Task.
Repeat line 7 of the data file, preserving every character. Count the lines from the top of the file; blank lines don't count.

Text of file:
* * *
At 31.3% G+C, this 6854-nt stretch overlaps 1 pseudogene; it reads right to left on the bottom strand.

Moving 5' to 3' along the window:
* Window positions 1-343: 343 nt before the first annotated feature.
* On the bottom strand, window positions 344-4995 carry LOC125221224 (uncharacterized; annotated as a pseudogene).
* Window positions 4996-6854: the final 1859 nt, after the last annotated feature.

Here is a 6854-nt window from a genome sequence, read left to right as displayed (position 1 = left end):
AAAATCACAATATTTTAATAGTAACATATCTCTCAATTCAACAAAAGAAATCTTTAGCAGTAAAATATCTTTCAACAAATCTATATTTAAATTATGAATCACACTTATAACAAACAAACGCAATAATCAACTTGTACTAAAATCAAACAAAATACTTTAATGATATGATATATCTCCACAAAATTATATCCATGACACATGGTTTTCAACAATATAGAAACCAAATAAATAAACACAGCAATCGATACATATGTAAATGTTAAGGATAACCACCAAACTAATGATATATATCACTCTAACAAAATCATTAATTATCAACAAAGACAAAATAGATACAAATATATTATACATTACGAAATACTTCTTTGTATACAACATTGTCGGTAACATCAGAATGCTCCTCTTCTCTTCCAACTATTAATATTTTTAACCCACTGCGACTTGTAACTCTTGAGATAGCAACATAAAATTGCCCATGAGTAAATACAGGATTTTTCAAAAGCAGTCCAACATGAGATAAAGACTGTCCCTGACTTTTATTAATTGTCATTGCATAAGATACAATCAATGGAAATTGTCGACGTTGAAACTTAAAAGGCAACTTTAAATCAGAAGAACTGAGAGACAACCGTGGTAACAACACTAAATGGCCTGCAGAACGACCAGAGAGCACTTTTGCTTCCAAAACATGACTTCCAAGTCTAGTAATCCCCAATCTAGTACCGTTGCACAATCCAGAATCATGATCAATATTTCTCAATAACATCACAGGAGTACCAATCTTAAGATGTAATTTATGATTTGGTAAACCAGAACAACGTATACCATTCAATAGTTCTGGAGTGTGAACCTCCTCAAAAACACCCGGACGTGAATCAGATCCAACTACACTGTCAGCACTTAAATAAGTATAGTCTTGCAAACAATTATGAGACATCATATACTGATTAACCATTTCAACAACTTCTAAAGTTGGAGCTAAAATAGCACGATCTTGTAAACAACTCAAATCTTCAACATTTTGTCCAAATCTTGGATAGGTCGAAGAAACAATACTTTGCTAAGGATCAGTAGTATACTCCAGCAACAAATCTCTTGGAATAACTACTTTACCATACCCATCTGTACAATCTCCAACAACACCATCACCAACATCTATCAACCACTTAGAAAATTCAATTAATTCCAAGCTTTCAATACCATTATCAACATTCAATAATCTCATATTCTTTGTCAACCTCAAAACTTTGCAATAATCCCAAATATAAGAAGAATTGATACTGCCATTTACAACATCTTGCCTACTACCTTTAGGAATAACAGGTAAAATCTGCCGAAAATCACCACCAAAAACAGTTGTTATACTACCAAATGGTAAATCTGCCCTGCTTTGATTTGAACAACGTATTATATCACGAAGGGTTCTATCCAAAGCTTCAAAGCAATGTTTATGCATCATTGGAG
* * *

AAAATCACAATATTTTAATAGTAACATATCTCTCAATTCAACAAAAGAAATCTTTAGCAGTAAAATATCTTTCAACAAATCTATATTTAAATTATGAATCACACTTATAACAAACAAACGCAATAATCAACTTGTACTAAAATCAAACAAAATACTTTAATGATATGATATATCTCCACAAAATTATATCCATGACACATGGTTTTCAACAATATAGAAACCAAATAAATAAACACAGCAATCGATACATATGTAAATGTTAAGGATAACCACCAAACTAATGATATATATCACTCTAACAAAATCATTAATTATCAACAAAGACAAAATAGATACAAATATATTATACATTACGAAATACTTCTTTGTATACAACATTGTCGGTAACATCAGAATGCTCCTCTTCTCTTCCAACTATTAATATTTTTAACCCACTGCGACTTGTAACTCTTGAGATAGCAACATAAAATTGCCCATGAGTAAATACAGGATTTTTCAAAAGCAGTCCAACATGAGATAAAGACTGTCCCTGACTTTTATTAATTGTCATTGCATAAGATACAATCAATGGAAATTGTCGACGTTGAAACTTAAAAGGCAACTTTAAATCAGAAGAACTGAGAGACAACCGTGGTAACAACACTAAATGGCCTGCAGAACGACCAGAGAGCACTTTTGCTTCCAAAACATGACTTCCAAGTCTAGTAATCCCCAATCTAGTACCGTTGCACAATCCAGAATCATGATCAATATTTCTCAATAACATCACAGGAGTACCAATCTTAAGATGTAATTTATGATTTGGTAAACCAGAACAACGTATACCATTCAATAGTTCTGGAGTGTGAACCTCCTCAAAAACACCCGGACGTGAATCAGATCCAACTACACTGTCAGCACTTAAATAAGTATAGTCTTGCAAACAATTATGAGACATCATATACTGATTAACCATTTCAACAACTTCTAAAGTTGGAGCTAAAATAGCACGATCTTGTAAACAACTCAAATCTTCAACATTTTGTCCAAATCTTGGATAGGTCGAAGAAACAATACTTTGCTAAGGATCAGTAGTATACTCCAGCAACAAATCTCTTGGAATAACTACTTTACCATACCCATCTGTACAATCTCCAACAACACCATCACCAACATCTATCAACCACTTAGAAAATTCAATTAATTCCAAGCTTTCAATACCATTATCAACATTCAATAATCTCATATTCTTTGTCAACCTCAAAACTTTGCAATAATCCCAAATATAAGAAGAATTGATACTGCCATTTACAACATCTTGCCTACTACCTTTAGGAATAACAGGTAAAATCTGCCGAAAATCACCACCAAAAACAGTTGTTATACTACCAAATGGTAAATCTGCCCTGCTTTGATTTGAACAACGTATTATATCACGAAGGGTTCTATCCAAAGCTTCAAAGCAATGTTTATGCATCATTGGAG